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Spotlight artist: Anja Huddart


Introducing the first artist in this new series of Spotlight Artist! Anja Huddart is based in London and has a very active Instagram showcasing her art: @anja_inthemaking. Having seen her varied and beautiful aesthetic, our co-director Bea got in contact with her and asked her if we could feature her on our own account and if she could answer some questions about her style and life as an artist. These are Anja’s thoughts on the questions we sent:

1- In case our readers don’t have/follow us on Instagram, could you please give a little introduction of who you are and what you’re up to at the minute?

I’m currently a first year student on the BA Costume for Theatre and Screen course at Wimbledon College of Arts, UAL. In school, my favourite subjects were Art, Textiles, Photography and English Literature – so a lot of the references in my work come from books or great art masters. What’s fun to me now is transitioning from a flat canvas to one on the body, and layering my ideas with those of the director / designer.


2- How would you describe your art?

I think a lot of my art comes from the common yearning to do something bold and unexplored, which often amasses itself into multimedia work. I like to play with colour first and foremost, and from there figure out the high and low points of interest in the image, where to place the texture and what should fall to the back. But I always have an itching to bring something out of the frame, to make it tangible and ‘real’, so in my downtime I like to experiment with small canvasses on which I layer scrap fabric from my collection to create fabric palettes for personal inspiration, like a sketch but in material form. They help ground me before I try for something larger.

My newest pieces are all topics that have been widely explored before; politics, the female nude and the depiction of women in the art-world. While the subject is fairly simple and therefore easily understood, a lot of my thinking, as a woman looking at women, is figuring out how different my view is from the ‘Male Gaze’ that has come before. The nude has become somewhat controversial, with fewer men seen stripped down in the paintings in galleries, the equality of nakedness out of balance. Yet to me it is a new area to explore, born from intimate sittings with a model, the act of looking before pencil touches paper burning in anticipation.


3- What drives you to create? What or who inspires you?

My motivation has always been to have a go at all techniques and see how I can combine and layer them to create new meanings and ways of looking. I don’t think you can ever exhaust these topics. Nature rules all – plants, flowers, organic contrasts in colour or texture that I happen upon. I also used to do ballet, so the way the body moves by itself and within a certain space is also something I find enchanting. Off the top of my head, the artists that I love include: Guerilla Girls, Tracy Emin, Yayoi Kusama, Louise Bourgeois, Anselm Kiefer, Giacometti, Francis Bacon, David Hockney, and Sir Howard Hodgkin.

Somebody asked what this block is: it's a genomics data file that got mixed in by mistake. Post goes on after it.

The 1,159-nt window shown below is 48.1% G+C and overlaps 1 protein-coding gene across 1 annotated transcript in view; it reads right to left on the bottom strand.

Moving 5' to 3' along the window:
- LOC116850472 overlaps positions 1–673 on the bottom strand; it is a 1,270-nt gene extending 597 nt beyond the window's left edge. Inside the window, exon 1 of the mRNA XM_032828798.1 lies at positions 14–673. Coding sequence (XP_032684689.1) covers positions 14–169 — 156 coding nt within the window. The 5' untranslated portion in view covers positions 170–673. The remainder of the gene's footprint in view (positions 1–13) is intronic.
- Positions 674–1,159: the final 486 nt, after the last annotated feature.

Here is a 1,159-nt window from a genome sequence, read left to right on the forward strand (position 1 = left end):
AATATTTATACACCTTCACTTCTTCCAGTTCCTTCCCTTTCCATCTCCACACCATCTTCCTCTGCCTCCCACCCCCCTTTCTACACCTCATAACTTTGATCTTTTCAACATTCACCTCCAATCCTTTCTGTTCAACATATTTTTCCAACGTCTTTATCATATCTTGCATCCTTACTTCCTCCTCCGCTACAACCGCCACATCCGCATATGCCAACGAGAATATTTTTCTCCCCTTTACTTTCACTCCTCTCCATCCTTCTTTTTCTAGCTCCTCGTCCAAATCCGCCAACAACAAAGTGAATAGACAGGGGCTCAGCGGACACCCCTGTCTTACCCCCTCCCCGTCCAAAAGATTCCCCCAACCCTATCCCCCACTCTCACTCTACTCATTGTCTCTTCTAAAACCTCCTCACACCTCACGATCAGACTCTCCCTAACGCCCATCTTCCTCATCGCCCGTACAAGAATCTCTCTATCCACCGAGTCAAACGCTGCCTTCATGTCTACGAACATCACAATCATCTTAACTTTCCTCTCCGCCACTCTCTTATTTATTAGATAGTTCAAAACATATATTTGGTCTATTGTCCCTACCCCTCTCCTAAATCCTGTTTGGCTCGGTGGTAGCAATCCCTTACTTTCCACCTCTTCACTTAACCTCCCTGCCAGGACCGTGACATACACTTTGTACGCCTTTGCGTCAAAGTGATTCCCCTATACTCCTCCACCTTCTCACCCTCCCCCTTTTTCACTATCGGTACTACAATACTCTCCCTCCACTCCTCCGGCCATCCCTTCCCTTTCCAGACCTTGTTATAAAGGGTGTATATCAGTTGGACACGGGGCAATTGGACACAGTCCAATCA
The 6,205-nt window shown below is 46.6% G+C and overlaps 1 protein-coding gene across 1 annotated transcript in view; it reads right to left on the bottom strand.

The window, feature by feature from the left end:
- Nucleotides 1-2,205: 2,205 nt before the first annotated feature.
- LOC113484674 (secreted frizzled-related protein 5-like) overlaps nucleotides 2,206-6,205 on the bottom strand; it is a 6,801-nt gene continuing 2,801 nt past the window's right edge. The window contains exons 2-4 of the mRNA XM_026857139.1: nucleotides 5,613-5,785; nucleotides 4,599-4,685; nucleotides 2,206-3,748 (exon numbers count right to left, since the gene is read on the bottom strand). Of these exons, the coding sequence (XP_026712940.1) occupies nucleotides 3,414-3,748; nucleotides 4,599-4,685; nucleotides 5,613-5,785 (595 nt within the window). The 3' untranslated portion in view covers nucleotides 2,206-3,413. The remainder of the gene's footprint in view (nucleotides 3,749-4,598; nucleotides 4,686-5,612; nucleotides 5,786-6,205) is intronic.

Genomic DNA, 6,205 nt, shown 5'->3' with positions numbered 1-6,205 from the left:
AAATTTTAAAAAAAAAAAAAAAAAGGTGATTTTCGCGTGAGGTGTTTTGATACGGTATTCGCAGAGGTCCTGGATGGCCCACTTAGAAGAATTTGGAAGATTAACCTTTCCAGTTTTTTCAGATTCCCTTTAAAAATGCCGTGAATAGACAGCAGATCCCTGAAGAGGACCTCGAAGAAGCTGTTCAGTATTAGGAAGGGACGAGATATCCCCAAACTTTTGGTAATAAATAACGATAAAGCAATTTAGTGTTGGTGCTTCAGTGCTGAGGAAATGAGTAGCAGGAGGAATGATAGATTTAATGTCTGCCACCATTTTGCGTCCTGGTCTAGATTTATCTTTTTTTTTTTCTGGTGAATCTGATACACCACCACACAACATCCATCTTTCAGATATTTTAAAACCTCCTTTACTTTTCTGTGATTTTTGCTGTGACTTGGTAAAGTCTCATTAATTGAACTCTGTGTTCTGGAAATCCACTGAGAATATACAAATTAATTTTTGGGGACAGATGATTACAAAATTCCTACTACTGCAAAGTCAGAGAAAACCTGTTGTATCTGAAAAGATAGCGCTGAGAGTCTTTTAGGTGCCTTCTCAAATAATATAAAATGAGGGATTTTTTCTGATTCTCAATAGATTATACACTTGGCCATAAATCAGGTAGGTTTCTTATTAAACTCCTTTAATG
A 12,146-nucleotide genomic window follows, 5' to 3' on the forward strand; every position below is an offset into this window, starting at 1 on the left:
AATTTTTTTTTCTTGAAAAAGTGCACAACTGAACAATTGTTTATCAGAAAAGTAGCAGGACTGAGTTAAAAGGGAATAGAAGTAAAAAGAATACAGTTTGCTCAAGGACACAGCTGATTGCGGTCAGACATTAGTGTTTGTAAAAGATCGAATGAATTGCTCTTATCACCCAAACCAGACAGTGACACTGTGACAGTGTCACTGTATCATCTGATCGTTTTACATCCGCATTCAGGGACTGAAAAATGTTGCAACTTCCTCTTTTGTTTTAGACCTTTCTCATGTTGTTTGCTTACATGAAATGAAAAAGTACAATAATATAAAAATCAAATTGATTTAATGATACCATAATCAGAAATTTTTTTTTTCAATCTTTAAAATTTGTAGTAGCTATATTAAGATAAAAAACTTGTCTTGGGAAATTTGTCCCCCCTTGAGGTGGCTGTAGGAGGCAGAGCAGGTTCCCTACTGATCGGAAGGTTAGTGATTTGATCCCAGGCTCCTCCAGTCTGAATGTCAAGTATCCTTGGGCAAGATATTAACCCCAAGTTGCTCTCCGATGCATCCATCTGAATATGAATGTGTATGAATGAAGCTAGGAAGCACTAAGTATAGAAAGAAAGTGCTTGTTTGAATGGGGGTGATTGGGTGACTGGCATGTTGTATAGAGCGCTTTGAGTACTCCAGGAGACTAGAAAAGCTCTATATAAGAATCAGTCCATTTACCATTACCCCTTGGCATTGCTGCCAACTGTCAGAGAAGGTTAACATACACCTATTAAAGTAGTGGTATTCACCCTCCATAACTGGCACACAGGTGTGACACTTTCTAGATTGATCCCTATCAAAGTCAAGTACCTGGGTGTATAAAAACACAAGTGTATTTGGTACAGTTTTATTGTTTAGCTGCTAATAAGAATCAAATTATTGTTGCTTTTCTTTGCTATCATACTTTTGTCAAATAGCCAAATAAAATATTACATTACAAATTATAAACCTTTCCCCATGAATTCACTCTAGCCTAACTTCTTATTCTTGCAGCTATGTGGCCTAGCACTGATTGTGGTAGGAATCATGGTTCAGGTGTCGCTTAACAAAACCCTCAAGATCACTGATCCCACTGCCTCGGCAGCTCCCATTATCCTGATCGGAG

4- Do you have a few stellar Instagram accounts you would recommend?

I love to see an artist’s process, so that’s often what I seek out on Instagram.

@emily_jeffords is absolutely terrific, as are @_hiedra_ @ryhew @ineslongevial @emmacutrie . The list could easily keep going!

5- Do you feel your art has a trajectory and do you think it needs one?

I think my art will naturally develop as my position and ability to find time for art changes. For now, its personal, and a challenge to myself to stimulate new ideas from my experiences. Artists are born narcissists, but that’s also what people are interested in! I would love for my art to mature into something more serious, and I think keeping a future goal of some kind is important for self-belief, but what will happen next is a mystery to us all.

6- What’s the best piece of advice you’ve been given to do with your art?

Not to doubt my instincts, and to remember to take a step back often so I don’t get caught in the corner ignoring the rest of the canvas.

Thank you! xxx



Meet the founders of the Cambridge Women in Media Society

Blanca Schofield-Legorburo

As someone interested in both the representation of women in media and in a career in the field, I was so excited when I saw that a new society had been set up this year for Women in Media. I quickly sent an email to the committee asking if I could be involved, then received a really friendly reply and went to a welcome meeting.

The founders, Anya Cooper and Natalie Brierley, have shown such enthusiasm in spreading awareness of their new society, but also of the broader image we receive of women in media, be it music, TV, journalism or another area. In just under two months they have managed to put together what looks to be an amazing conference in the Union, with six keynote speakers who are prominent in the media, taking place on the 3rd March. I recently sat down with these two lovely ladies to talk about the conference and what this society means to them.